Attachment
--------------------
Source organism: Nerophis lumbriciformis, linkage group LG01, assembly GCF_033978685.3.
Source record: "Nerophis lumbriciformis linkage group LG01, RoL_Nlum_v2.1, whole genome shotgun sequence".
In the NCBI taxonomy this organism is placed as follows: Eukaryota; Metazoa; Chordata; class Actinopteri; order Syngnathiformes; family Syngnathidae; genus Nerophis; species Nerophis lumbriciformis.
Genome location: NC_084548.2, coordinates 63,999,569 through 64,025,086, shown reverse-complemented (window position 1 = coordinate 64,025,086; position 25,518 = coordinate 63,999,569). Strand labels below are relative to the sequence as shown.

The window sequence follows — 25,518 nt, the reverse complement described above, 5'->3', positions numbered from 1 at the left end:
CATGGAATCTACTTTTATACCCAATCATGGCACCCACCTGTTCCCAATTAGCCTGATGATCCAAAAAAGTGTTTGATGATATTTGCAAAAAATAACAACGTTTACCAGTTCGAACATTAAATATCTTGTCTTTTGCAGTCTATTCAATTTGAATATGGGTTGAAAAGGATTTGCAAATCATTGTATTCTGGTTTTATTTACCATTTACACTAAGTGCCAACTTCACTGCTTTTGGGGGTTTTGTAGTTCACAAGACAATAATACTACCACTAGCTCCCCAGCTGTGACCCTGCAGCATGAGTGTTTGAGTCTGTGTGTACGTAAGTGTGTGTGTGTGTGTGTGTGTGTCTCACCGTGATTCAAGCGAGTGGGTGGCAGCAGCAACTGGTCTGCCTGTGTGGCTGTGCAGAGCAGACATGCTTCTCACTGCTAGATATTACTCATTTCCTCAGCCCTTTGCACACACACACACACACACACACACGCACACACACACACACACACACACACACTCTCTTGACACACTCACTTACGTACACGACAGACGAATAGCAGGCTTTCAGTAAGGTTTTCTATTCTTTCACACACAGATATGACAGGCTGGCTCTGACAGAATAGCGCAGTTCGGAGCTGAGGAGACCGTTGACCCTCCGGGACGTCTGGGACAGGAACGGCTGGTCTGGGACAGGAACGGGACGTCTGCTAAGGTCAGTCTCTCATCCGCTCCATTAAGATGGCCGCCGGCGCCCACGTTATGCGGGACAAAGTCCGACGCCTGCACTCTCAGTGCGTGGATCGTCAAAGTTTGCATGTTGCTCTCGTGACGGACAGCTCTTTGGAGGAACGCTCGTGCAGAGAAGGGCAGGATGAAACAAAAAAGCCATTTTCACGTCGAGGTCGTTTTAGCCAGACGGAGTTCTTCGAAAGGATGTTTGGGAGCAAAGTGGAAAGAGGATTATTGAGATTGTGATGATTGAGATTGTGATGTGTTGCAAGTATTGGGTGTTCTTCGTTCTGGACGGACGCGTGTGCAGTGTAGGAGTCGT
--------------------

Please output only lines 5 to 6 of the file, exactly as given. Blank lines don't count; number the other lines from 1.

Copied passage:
The window sequence follows — 25,518 nt, the reverse complement described above, 5'->3', positions numbered from 1 at the left end:
CATGGAATCTACTTTTATACCCAATCATGGCACCCACCTGTTCCCAATTAGCCTGATGATCCAAAAAAGTGTTTGATGATATTTGCAAAAAATAACAACGTTTACCAGTTCGAACATTAAATATCTTGTCTTTTGCAGTCTATTCAATTTGAATATGGGTTGAAAAGGATTTGCAAATCATTGTATTCTGGTTTTATTTACCATTTACACTAAGTGCCAACTTCACTGCTTTTGGGGGTTTTGTAGTTCACAAGACAATAATACTACCACTAGCTCCCCAGCTGTGACCCTGCAGCATGAGTGTTTGAGTCTGTGTGTACGTAAGTGTGTGTGTGTGTGTGTGTGTGTCTCACCGTGATTCAAGCGAGTGGGTGGCAGCAGCAACTGGTCTGCCTGTGTGGCTGTGCAGAGCAGACATGCTTCTCACTGCTAGATATTACTCATTTCCTCAGCCCTTTGCACACACACACACACACACACACACGCACACACACACACACACACACACACACTCTCTTGACACACTCACTTACGTACACGACAGACGAATAGCAGGCTTTCAGTAAGGTTTTCTATTCTTTCACACACAGATATGACAGGCTGGCTCTGACAGAATAGCGCAGTTCGGAGCTGAGGAGACCGTTGACCCTCCGGGACGTCTGGGACAGGAACGGCTGGTCTGGGACAGGAACGGGACGTCTGCTAAGGTCAGTCTCTCATCCGCTCCATTAAGATGGCCGCCGGCGCCCACGTTATGCGGGACAAAGTCCGACGCCTGCACTCTCAGTGCGTGGATCGTCAAAGTTTGCATGTTGCTCTCGTGACGGACAGCTCTTTGGAGGAACGCTCGTGCAGAGAAGGGCAGGATGAAACAAAAAAGCCATTTTCACGTCGAGGTCGTTTTAGCCAGACGGAGTTCTTCGAAAGGATGTTTGGGAGCAAAGTGGAAAGAGGATTATTGAGATTGTGATGATTGAGATTGTGATGTGTTGCAAGTATTGGGTGTTCTTCGTTCTGGACGGACGCGTGTGCAGTGTAGGAGTCGT